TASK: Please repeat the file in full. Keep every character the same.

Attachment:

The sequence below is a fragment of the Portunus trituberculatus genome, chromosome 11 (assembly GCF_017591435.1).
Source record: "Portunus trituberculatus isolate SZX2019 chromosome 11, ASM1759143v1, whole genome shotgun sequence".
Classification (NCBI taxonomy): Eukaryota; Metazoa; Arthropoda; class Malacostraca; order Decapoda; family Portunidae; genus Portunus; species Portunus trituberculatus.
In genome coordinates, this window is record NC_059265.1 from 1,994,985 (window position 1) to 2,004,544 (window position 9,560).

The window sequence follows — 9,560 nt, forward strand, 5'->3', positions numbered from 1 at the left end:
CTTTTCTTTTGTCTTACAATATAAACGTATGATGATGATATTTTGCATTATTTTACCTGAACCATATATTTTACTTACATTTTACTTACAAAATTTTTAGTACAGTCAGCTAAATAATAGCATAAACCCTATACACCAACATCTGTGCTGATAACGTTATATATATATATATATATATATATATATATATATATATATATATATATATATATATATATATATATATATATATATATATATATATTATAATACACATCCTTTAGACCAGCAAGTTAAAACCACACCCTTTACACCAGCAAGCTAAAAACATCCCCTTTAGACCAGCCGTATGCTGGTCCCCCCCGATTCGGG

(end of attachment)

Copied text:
The sequence below is a fragment of the Portunus trituberculatus genome, chromosome 11 (assembly GCF_017591435.1).
Source record: "Portunus trituberculatus isolate SZX2019 chromosome 11, ASM1759143v1, whole genome shotgun sequence".
Classification (NCBI taxonomy): Eukaryota; Metazoa; Arthropoda; class Malacostraca; order Decapoda; family Portunidae; genus Portunus; species Portunus trituberculatus.
In genome coordinates, this window is record NC_059265.1 from 1,994,985 (window position 1) to 2,004,544 (window position 9,560).

The window sequence follows — 9,560 nt, forward strand, 5'->3', positions numbered from 1 at the left end:
CTTTTCTTTTGTCTTACAATATAAACGTATGATGATGATATTTTGCATTATTTTACCTGAACCATATATTTTACTTACATTTTACTTACAAAATTTTTAGTACAGTCAGCTAAATAATAGCATAAACCCTATACACCAACATCTGTGCTGATAACGTTATATATATATATATATATATATATATATATATATATATATATATATATATATATATATATATATATATATATATATATATATATATTATAATACACATCCTTTAGACCAGCAAGTTAAAACCACACCCTTTACACCAGCAAGCTAAAAACATCCCCTTTAGACCAGCCGTATGCTGGTCCCCCCCGATTCGGG